In a recent post I looked at the USDA track record of how well they peg U.S. corn and soybean production from their initial estimates given at their annual Ag Outlook Conference held in February to their final estimate in the following January as part of the annual crop production report.
Their track record is mixed though that is perfectly understandable as production is based on planted acreage, harvested acreage and yields with all three highly influenced by weather conditions.
We have done the same thing for the USDA's projection of South American soybean production, specifically output from Argentina and Brazil from the 2000/01 to 2014/15 marketing seasons.
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We measure production using data from the WASDE report which is the USDA's monthly world agricultural supply-demand estimates from their initial estimate of global oilseed production to their estimate for the same marketing year twelve months later.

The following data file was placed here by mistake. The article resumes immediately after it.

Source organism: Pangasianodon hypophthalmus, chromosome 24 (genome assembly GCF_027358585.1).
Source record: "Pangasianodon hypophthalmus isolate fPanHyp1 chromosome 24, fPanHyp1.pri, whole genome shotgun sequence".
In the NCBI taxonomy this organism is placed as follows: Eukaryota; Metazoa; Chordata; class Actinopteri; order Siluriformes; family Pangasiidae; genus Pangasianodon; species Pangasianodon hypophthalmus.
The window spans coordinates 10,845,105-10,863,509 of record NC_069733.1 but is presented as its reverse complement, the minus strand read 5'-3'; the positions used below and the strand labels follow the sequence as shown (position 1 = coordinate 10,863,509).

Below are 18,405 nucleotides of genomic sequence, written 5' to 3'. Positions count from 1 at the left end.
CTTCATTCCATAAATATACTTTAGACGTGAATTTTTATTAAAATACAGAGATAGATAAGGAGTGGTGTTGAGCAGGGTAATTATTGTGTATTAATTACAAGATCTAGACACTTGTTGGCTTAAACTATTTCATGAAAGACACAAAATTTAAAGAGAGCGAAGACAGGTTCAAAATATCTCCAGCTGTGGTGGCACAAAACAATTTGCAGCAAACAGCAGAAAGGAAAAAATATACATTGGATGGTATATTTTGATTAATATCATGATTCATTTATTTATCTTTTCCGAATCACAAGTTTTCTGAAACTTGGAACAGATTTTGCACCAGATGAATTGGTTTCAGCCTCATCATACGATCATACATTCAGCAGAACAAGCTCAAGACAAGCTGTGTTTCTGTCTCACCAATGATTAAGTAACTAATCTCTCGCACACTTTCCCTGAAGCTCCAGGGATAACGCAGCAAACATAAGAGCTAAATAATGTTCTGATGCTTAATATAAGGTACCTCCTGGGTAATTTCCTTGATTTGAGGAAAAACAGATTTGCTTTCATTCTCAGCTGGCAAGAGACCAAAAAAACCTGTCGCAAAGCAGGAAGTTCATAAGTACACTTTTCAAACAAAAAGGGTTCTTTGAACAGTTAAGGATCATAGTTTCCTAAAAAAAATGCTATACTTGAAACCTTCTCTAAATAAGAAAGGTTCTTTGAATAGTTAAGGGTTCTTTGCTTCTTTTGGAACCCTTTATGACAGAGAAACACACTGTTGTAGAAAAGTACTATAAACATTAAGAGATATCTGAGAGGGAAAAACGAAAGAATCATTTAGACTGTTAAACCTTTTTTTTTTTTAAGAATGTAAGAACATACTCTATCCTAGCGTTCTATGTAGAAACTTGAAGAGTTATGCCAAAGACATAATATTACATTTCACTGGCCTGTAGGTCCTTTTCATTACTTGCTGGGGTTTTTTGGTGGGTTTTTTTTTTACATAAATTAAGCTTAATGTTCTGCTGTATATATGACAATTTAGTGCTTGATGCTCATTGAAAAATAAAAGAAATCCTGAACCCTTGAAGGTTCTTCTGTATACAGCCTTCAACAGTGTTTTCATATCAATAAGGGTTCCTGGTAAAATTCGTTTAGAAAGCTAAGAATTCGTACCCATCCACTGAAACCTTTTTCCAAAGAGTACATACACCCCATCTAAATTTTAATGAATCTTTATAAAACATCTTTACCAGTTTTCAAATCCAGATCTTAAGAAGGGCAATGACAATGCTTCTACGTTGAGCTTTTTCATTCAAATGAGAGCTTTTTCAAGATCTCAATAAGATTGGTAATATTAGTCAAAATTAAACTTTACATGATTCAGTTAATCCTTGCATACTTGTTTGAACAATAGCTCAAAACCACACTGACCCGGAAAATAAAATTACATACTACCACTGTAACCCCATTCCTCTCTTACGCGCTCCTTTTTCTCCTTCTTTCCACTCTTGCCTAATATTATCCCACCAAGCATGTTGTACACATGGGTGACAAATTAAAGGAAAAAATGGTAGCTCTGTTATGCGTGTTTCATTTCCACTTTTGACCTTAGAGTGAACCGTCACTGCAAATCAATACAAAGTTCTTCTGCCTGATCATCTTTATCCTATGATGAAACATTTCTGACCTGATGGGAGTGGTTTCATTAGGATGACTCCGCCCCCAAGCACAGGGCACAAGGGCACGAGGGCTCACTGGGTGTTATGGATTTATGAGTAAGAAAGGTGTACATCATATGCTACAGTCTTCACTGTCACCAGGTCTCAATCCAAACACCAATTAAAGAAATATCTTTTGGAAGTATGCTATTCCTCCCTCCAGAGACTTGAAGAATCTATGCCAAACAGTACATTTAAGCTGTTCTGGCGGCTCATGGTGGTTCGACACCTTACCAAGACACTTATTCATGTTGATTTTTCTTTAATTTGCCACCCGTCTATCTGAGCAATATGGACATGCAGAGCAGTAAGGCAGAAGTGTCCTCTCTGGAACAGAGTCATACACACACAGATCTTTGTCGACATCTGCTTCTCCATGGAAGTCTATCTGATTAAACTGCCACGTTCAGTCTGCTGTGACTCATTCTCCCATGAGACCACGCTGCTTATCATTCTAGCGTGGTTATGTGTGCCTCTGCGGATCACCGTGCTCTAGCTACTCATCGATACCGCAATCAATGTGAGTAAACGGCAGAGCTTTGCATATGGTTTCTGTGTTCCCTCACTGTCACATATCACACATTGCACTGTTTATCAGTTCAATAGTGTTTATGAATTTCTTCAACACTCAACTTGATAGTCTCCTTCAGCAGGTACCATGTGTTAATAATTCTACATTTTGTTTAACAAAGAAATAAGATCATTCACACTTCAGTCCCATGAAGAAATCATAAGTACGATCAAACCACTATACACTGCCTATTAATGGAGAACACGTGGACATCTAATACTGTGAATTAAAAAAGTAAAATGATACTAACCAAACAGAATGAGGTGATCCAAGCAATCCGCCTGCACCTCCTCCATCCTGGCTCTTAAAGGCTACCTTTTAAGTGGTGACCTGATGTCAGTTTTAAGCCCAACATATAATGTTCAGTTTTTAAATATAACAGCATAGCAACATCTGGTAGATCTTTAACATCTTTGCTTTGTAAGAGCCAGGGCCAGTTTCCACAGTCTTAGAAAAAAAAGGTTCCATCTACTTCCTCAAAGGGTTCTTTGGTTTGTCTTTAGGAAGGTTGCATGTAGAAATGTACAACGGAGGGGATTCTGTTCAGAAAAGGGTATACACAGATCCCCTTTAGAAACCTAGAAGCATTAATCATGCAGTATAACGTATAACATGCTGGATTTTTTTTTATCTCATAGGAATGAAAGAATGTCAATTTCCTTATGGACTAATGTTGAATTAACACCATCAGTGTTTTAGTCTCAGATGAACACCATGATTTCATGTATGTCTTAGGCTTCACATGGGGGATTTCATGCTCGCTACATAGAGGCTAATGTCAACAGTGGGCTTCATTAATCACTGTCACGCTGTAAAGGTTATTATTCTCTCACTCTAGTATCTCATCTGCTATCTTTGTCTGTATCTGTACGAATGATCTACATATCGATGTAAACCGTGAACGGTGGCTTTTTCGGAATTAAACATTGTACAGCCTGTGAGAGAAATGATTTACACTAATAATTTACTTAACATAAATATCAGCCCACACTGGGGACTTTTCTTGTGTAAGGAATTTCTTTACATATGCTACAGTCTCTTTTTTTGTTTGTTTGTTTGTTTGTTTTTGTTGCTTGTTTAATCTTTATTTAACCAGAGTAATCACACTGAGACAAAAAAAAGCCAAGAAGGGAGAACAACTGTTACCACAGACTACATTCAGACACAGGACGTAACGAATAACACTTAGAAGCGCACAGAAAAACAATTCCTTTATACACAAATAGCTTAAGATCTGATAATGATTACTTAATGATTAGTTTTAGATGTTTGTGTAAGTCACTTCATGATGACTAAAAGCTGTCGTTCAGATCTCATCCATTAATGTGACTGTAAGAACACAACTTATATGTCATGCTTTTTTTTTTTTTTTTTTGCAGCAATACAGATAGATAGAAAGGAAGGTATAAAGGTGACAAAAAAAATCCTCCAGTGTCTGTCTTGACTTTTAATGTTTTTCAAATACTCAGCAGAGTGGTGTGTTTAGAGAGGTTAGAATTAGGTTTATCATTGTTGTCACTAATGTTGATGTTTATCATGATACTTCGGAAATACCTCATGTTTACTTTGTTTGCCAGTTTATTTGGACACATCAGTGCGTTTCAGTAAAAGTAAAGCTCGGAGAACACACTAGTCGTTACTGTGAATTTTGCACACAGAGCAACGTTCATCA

Note that up until 2005 the first WASDE South American soybean production estimates were given in July but that year the initial release was moved to June and in 2009 the first estimate was released in May, the same as the wheat and coarse grain projections.
This graphic shows some large deviations that were no doubt associated with particularly good or bad weather conditions in that growing season.
Over the past 15 years the USDA has understated the final Argentine soybean crop by as much as 20.9% back in the 2000/01 season while overstating final output by 29.2% in 2008/09.
The range is smaller for Brazil with an understatement of 14.5% in 2000/02 and the USDA overestimating the crop by 19.7% in 2004/05.
The average over the past 15 years has been for the USDA to understate the Argentine crop by 13.3% and the Brazilian crop by 10.6%.